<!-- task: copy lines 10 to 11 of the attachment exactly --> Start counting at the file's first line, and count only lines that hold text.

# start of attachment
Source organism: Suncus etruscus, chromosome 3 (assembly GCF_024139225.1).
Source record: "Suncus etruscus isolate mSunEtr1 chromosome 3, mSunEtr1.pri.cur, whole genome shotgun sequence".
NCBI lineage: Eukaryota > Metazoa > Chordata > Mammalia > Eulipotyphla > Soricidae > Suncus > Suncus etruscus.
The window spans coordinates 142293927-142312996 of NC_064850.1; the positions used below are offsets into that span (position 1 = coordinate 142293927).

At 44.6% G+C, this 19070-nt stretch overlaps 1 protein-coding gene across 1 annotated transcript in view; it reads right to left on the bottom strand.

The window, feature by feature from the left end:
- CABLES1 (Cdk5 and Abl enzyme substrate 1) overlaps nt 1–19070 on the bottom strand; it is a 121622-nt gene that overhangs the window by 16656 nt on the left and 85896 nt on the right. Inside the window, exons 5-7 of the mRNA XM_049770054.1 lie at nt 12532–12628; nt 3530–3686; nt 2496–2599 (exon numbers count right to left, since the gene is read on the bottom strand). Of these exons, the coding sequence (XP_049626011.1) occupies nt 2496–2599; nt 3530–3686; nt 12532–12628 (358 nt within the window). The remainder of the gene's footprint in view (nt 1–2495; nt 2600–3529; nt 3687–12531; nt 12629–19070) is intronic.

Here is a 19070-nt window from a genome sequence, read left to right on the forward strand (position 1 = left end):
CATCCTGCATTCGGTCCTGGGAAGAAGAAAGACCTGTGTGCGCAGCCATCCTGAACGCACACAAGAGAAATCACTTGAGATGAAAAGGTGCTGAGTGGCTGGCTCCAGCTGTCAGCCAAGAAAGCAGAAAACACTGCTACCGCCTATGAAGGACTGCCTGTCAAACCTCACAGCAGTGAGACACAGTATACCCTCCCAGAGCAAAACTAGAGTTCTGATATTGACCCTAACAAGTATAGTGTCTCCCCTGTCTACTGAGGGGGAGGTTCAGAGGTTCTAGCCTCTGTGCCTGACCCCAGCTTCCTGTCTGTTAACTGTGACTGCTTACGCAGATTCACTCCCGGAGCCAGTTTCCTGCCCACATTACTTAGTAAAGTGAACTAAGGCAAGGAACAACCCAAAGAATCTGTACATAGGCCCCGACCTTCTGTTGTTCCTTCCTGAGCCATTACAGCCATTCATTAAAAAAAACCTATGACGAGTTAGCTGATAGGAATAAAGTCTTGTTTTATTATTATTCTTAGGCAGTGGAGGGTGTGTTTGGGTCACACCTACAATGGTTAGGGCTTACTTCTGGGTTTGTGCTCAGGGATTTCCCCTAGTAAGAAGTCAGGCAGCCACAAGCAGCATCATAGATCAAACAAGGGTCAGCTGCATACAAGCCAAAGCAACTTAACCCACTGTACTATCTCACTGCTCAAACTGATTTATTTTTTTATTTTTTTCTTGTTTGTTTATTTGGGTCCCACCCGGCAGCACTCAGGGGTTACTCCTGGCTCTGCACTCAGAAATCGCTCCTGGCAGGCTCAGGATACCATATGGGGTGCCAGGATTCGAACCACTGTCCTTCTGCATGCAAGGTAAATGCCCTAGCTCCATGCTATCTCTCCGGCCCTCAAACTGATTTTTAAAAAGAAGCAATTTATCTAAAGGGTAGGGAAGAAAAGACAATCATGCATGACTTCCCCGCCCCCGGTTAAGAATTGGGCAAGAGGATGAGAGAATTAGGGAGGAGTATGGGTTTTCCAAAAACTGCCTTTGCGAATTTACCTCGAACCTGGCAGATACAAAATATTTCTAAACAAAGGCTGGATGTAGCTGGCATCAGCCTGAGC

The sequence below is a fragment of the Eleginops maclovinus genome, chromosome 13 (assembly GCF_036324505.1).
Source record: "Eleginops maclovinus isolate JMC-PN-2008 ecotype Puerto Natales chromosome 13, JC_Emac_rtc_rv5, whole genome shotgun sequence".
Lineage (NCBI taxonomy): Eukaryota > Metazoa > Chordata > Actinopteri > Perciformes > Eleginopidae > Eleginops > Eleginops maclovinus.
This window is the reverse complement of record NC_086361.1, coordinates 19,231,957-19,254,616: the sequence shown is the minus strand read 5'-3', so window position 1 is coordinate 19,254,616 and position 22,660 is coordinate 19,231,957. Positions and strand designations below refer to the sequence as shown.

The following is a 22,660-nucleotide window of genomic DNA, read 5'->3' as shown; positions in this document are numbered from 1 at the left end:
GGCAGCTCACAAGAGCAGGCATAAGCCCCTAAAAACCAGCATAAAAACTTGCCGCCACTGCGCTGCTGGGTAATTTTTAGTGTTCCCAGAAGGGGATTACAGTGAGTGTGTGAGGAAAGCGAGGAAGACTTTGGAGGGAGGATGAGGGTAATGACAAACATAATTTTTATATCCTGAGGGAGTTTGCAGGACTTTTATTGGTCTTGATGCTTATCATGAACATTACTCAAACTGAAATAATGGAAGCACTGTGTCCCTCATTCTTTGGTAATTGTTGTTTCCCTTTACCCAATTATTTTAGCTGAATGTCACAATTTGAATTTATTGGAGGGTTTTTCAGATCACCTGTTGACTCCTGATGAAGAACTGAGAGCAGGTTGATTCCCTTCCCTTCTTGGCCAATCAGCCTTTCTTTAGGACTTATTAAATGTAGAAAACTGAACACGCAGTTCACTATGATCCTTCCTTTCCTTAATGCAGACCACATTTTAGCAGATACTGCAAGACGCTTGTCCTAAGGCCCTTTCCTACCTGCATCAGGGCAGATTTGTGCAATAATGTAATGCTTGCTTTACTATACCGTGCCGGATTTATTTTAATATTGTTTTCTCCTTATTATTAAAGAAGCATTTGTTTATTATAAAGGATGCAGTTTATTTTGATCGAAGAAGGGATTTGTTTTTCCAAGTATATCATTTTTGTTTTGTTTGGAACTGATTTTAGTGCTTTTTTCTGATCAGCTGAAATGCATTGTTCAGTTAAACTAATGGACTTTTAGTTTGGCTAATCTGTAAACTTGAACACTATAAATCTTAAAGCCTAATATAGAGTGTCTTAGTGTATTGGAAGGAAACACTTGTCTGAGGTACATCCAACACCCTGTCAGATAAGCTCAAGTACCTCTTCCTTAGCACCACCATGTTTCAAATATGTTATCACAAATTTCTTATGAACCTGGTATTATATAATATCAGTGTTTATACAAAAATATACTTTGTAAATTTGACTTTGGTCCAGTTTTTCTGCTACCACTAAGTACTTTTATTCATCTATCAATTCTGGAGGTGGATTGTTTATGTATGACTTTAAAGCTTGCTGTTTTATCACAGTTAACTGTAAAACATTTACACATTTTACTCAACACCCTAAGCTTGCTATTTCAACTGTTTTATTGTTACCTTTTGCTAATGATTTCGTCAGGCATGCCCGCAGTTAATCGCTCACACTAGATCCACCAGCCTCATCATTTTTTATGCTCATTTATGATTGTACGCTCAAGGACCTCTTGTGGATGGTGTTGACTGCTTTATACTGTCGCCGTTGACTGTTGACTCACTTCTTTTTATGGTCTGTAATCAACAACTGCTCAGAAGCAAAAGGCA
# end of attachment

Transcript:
The sequence below is a fragment of the Eleginops maclovinus genome, chromosome 13 (assembly GCF_036324505.1).
Source record: "Eleginops maclovinus isolate JMC-PN-2008 ecotype Puerto Natales chromosome 13, JC_Emac_rtc_rv5, whole genome shotgun sequence".